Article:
The finalists for WashingtonExec’s Pinnacle Awards were announced Oct. 11, and we’ll be highlighting some of them until the event takes place live, in-person Nov. 30.
Next is Marketing Executive of the Year (Private Company) finalist Brad Mascho, who’s chief marketing and communications officer at Empower AI. Here, he talks key achievements, proud career moments, career advice and more.
What key achievements did you have in 2021 / 2022?
The biggest accomplishment for the team was a total rebranding of NCI to Empower AI. Despite all our success over the past five years - like winning more than $1.5 billion in new work - we felt that our old brand didn’t represent our new direction as a technology company.
In late 2021, we started a rebranding initiative aimed at a simple refresh and a product launch. But by early 2022, we made the decision to go much bigger. I was proud to lead the complete revision of the company’s entire brand, including a total redesign of our message, mission, core values, websites, media program, internal and external communications, and our new company name and logo.
We gathered leaders from all the functional areas of the company. We came up with over 500 different tasks that would have to be completed for the rebranding. This was a massive job, so it was a great feeling when we were able to emerge successfully as Empower AI.
From a marketing perspective, our rebrand was a huge victory, driving engagement and generating more media coverage than we’ve seen in years. But the real success has been watching the entire company embrace our new mission and vision.
Looking back at your career, what are you most proud of?
I’m most proud that I act with integrity. That may sound simple, but I have encountered people from all walks of life that can’t say the same. I value principles and principled people and try to surround myself with them. That helps me go to bed with a clear conscience for my actions. It doesn’t mean I’m perfect or free of mistakes - far from it - but I know that when I act, I do so with positive intent.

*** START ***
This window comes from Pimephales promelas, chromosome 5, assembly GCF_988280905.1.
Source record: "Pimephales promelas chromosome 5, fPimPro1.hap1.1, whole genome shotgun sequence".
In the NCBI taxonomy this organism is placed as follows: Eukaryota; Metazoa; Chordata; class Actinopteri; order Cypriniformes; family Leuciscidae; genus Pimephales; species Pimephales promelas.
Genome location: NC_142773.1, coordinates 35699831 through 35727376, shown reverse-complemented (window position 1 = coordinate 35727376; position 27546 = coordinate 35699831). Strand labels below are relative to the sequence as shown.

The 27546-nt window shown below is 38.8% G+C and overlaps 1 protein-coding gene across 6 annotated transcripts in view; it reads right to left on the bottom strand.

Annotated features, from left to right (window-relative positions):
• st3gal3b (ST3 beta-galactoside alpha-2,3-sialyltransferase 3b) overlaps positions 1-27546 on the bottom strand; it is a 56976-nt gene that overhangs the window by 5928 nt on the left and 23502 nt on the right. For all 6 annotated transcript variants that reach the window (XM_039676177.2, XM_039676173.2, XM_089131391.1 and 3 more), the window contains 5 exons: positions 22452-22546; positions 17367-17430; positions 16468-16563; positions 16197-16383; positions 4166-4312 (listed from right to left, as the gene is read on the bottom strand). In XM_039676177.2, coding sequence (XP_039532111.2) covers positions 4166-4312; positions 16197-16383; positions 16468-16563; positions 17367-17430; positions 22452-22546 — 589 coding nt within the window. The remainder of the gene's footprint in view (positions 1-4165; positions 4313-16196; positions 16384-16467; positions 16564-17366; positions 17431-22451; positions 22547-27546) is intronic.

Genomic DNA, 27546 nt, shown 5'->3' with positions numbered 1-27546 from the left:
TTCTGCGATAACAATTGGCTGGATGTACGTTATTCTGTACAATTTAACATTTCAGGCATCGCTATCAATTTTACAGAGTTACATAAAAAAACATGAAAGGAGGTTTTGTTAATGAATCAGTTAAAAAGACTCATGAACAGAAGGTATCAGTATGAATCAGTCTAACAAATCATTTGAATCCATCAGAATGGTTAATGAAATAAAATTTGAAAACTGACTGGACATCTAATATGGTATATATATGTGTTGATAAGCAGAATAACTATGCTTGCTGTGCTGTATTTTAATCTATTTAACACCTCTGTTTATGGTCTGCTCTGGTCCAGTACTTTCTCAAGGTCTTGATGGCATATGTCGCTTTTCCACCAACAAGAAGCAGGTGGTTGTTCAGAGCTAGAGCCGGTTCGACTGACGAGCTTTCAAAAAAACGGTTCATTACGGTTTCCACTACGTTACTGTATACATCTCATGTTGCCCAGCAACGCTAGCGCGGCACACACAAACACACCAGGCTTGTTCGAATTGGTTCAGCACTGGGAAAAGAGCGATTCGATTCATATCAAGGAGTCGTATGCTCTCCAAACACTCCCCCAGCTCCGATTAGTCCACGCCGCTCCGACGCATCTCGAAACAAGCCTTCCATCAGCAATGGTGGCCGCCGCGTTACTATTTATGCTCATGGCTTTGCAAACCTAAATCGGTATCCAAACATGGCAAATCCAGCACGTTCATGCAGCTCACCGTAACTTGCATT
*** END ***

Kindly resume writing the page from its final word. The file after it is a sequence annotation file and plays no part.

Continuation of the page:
What was a turning point or inflection point in your career?
My career has been full of inflection points. I come from a family of teachers. So, I grew up knowing about retirement and defined benefit plans. But I knew early on that I wouldn’t spend 30 years in the same career.
Instead, I’ve worked in government, technology and non-profits; started and sold my own businesses; and am now in government contracting. Over that time, I’ve been in marketing and communications, sales and operations, and technology and data. I’ve enjoyed having a winding career that keeps me challenged and allows me to grow.
What’s your best career advice for those who want to follow in your footsteps?
I’m a fan of the book, “Nine Lies About Work,” and I consider myself a freethinking leader. That means you embrace the uniqueness of every individual and find ways to bring out the best in them. One of the best lies in that book is that people care about which company they work for. Truthfully, most people care about the team they are on. They’ll work for a bad company on a great team but not a great company on a bad team.
You can drive yourself crazy trying to “fix” every part of the company you are in. But you can always work to improve your own team. My goal has always been to empower others and create an environment for them to be at their best. My advice is to help make the team you are on operate like a well-oiled machine and then guard your team against anything that would diminish it.
What has made you successful in your current role?
A long time ago, I made a personal mission statement to build what doesn’t exist and fix what’s broken. That mission drives me, and any success I’ve seen is because I work on it daily. Because of that mission, I look for ways to leave everything better than I find it.
What’s one key thing you learned from a failure you had?
I like to use the example of a baseball camp I attended as a 10-year-old. I didn’t follow baseball then, so when I was given an unopened pack of cards, I gladly traded away a Kevin Maas rookie card for an entire pack of someone else’s common cards. The only problem was that Kevin Maas was a Yankee phenom, so, I found myself on the receiving end of an uproar of laughter from a bunch of other kids.
I went home, opened the only set of baseball cards I had, and studied the stats of every player. I vowed to never make a bad deal again because I lacked information. Kevin Maas made it five years in the majors, but I became a lifelong fan and collector and learned a great lesson about gathering as many facts as possible before making a decision.
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